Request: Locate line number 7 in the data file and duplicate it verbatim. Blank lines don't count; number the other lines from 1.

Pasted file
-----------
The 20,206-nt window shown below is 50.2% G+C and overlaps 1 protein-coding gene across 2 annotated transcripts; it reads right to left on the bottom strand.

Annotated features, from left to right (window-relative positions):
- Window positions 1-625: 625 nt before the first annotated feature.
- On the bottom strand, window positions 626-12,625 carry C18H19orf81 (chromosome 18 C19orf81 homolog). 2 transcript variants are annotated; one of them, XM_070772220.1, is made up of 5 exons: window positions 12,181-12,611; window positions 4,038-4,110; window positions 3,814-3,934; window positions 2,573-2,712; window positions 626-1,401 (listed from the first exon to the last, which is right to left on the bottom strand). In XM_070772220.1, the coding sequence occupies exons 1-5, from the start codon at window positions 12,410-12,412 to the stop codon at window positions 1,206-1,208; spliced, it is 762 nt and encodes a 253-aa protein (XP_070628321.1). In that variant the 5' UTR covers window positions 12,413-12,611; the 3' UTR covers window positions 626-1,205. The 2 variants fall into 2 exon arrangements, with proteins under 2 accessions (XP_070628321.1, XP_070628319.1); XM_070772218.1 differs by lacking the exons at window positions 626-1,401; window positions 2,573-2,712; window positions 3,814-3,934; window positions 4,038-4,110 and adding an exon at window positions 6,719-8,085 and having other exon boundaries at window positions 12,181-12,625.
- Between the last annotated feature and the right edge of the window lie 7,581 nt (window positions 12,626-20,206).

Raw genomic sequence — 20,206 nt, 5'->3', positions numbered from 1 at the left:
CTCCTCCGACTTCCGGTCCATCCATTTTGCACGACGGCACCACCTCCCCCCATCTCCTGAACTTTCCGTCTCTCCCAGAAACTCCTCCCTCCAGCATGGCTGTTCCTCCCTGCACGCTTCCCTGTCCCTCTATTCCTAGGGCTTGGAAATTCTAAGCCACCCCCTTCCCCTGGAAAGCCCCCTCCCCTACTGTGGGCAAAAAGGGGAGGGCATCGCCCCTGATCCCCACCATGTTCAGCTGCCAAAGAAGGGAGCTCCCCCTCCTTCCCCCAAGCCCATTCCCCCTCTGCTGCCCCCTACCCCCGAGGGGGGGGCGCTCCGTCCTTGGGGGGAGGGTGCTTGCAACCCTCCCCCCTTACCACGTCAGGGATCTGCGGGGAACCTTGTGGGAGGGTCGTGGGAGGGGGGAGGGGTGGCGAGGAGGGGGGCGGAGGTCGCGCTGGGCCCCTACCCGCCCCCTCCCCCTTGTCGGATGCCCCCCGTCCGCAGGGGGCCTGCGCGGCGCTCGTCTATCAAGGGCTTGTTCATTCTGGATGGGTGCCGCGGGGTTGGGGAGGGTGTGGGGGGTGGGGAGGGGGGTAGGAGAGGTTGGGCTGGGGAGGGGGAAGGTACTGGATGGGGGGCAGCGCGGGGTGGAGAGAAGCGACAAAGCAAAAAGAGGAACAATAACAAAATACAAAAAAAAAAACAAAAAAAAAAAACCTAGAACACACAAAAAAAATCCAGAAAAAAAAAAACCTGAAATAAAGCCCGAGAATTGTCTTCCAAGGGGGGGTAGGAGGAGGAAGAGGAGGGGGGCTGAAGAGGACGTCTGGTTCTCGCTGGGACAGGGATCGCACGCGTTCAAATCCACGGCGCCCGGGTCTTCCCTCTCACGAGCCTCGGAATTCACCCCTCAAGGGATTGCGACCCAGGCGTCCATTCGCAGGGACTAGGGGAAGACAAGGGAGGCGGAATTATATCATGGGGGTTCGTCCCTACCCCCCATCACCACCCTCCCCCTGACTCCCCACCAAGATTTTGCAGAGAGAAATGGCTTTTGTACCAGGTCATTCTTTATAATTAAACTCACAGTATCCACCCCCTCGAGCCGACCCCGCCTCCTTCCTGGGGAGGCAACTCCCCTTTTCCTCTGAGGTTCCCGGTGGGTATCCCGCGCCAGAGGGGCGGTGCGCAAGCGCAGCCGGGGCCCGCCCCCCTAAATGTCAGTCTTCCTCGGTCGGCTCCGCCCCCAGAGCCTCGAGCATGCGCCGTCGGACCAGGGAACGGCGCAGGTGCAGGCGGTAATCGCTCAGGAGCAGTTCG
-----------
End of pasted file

CTCCTCCGACTTCCGGTCCATCCATTTTGCACGACGGCACCACCTCCCCCCATCTCCTGAACTTTCCGTCTCTCCCAGAAACTCCTCCCTCCAGCATGGCTGTTCCTCCCTGCACGCTTCCCTGTCCCTCTATTCCTAGGGCTTGGAAATTCTAAGCCACCCCCTTCCCCTGGAAAGCCCCCTCCCCTACTGTGGGCAAAAAGGGGAGGGCATCGCCCCTGATCCCCACCATGTTCAGCTGCCAAAGAAGGGAGCTCCCCCTCCTTCCCCCAAGCCCATTCCCCCTCTGCTGCCCCCTACCCCCGAGGGGGGGGCGCTCCGTCCTTGGGGGGAGGGTGCTTGCAACCCTCCCCCCTTACCACGTCAGGGATCTGCGGGGAACCTTGTGGGAGGGTCGTGGGAGGGGGGAGGGGTGGCGAGGAGGGGGGCGGAGGTCGCGCTGGGCCCCTACCCGCCCCCTCCCCCTTGTCGGATGCCCCCCGTCCGCAGGGGGCCTGCGCGGCGCTCGTCTATCAAGGGCTTGTTCATTCTGGATGGGTGCCGCGGGGTTGGGGAGGGTGTGGGGGGTGGGGAGGGGGGTAGGAGAGGTTGGGCTGGGGAGGGGGAAGGTACTGGATGGGGGGCAGCGCGGGGTGGAGAGAAGCGACAAAGCAAAAAGAGGAACAATAACAAAATACAAAAAAAAAAACAAAAAAAAAAAACCTAGAACACACAAAAAAAATCCAGAAAAAAAAAAACCTGAAATAAAGCCCGAGAATTGTCTTCCAAGGGGGGGTAGGAGGAGGAAGAGGAGGGGGGCTGAAGAGGACGTCTGGTTCTCGCTGGGACAGGGATCGCACGCGTTCAAATCCACGGCGCCCGGGTCTTCCCTCTCACGAGCCTCGGAATTCACCCCTCAAGGGATTGCGACCCAGGCGTCCATTCGCAGGGACTAGGGGAAGACAAGGGAGGCGGAATTATATCATGGGGGTTCGTCCCTACCCCCCATCACCACCCTCCCCCTGACTCCCCACCAAGATTTTGCAGAGAGAAATGGCTTTTGTACCAGGTCATTCTTTATAATTAAACTCACAGTATCCACCCCCTCGAGCCGACCCCGCCTCCTTCCTGGGGAGGCAACTCCCCTTTTCCTCTGAGGTTCCCGGTGGGTATCCCGCGCCAGAGGGGCGGTGCGCAAGCGCAGCCGGGGCCCGCCCCCCTAAATGTCAGTCTTCCTCGGTCGGCTCCGCCCCCAGAGCCTCGAGCATGCGCCGTCGGACCAGGGAACGGCGCAGGTGCAGGCGGTAATCGCTCAGGAGCAGTTCG